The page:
Are you tempted to tear out the page in your sketchbook when a sketch goes bad? I used to do that.
When we were sharing sketchbooks Tuesday night, I pointed proudly to three pages that had terrible drawings on them of an object that simply wasn’t draw-able (or nameable–more about that in a minute). I said, “Look! I wasted three pages and they’re really ugly and I’m OK with letting them just be there.” Cathy the graphic designer, said, “Well, you know, you could just paste stuff over them.”
So when I visited my local donut shop in a moment of weakness (apple fritter: my drug of choice) I collected some random stuff they had on the counter: a postcard advertising a Tibet Day, some California lottery slips, the proprietor’s card, and the bag my fritter came in. I thought the picture they chose for the card— an Italian-looking chef—was funny since the store is owned and run by an Asian family. I cut stuff up and pasted it down (the bag was already sticky!), wrote and drew on them, colored with crayons, and painted on some gouache. You see a bit of the bad drawing/writing about it coming through the bag/blue paint.
When I wrote “Is it luck?” I was referring both to the lottery tickets and getting a good drawing. Is it luck when a drawing turns out well? Sometimes it feels like a sketch or painting can’t fail—it seems to paint or draw itself—a total gift. Other times it’s just the opposite and I have the feeling from the very start that the project will be a big FAIL. I try to recognize those negative thoughts and make them stop when I do, but sometimes they just won’t go away.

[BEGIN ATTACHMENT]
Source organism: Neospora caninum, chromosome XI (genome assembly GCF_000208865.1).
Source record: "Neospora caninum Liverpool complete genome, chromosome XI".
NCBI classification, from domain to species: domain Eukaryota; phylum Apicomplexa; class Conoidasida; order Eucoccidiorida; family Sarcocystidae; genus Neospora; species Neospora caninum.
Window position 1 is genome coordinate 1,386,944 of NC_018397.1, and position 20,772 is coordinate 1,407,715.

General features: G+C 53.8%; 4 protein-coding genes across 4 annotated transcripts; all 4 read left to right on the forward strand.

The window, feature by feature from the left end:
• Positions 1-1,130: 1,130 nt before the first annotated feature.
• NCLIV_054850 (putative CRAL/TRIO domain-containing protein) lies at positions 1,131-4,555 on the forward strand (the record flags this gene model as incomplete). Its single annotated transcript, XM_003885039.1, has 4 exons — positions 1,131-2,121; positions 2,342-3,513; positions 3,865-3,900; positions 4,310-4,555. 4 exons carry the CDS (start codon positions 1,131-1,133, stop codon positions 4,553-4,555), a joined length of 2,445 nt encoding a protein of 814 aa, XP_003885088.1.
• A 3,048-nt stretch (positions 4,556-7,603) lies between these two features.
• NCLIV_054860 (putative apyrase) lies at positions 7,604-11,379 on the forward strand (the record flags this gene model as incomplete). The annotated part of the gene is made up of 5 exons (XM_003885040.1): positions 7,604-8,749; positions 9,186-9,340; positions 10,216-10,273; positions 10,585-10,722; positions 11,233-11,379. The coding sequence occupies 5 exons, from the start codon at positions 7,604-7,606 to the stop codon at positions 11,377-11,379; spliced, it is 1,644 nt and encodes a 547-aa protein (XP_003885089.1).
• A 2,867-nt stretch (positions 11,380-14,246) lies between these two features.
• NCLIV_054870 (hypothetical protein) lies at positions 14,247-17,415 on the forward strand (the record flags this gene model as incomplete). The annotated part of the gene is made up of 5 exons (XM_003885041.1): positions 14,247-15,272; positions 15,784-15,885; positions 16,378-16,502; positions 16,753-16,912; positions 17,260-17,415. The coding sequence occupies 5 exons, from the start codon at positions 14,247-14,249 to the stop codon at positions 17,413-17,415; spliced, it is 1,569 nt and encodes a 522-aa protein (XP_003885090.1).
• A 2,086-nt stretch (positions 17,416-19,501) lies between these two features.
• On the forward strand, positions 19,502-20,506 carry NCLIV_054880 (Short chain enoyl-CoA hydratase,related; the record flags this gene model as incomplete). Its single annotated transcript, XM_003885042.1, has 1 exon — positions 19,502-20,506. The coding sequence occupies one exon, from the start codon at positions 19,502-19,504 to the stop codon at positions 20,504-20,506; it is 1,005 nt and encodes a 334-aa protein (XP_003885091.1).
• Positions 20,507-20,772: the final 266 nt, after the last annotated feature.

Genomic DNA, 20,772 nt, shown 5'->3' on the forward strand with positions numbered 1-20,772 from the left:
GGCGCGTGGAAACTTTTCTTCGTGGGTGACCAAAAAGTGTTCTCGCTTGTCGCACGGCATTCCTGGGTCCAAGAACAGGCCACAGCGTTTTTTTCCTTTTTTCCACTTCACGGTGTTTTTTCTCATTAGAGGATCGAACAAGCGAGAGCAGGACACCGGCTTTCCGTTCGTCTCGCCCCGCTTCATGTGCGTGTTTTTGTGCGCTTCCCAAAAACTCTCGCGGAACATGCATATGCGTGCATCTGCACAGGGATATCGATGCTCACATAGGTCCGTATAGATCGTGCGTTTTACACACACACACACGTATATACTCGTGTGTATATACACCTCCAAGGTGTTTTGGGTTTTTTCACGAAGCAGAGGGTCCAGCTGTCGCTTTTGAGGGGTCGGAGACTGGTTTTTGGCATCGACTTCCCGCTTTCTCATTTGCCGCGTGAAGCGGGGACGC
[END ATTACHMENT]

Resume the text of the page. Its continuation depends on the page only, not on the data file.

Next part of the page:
Oh… and the undrawable thing I was trying to draw? It’s something I found in a “Free” box on a neighborhood walk. A cute little wooden sorting device with numbered slots for 31 days on a sliding thingee, with three little drawers that could hold paperclips or other small stuff. It looks like a funky version of this only in oak color and without the clock.
I thought I might be able to use it for drying paintings on panels, but the slots were too narrow. It was way too boring and complicated to draw so after three tries I put it in the garage to take to the thrift shop with some other donations. I thought about returning it to the neighbor’s “Free” box but that seemed like cheating.
So when the sketch turns into a big mess, now I know what to do: don’t rip it out, don’t just leave it there glaring in its butt ugliness; just do what those TV commercials for kitchen cabinets advertise: “Don’t replace, reface!” And when the subject isn’t fun and/or interesting to draw, stop. Life is too short to waste what is meant to be fun time not having fun!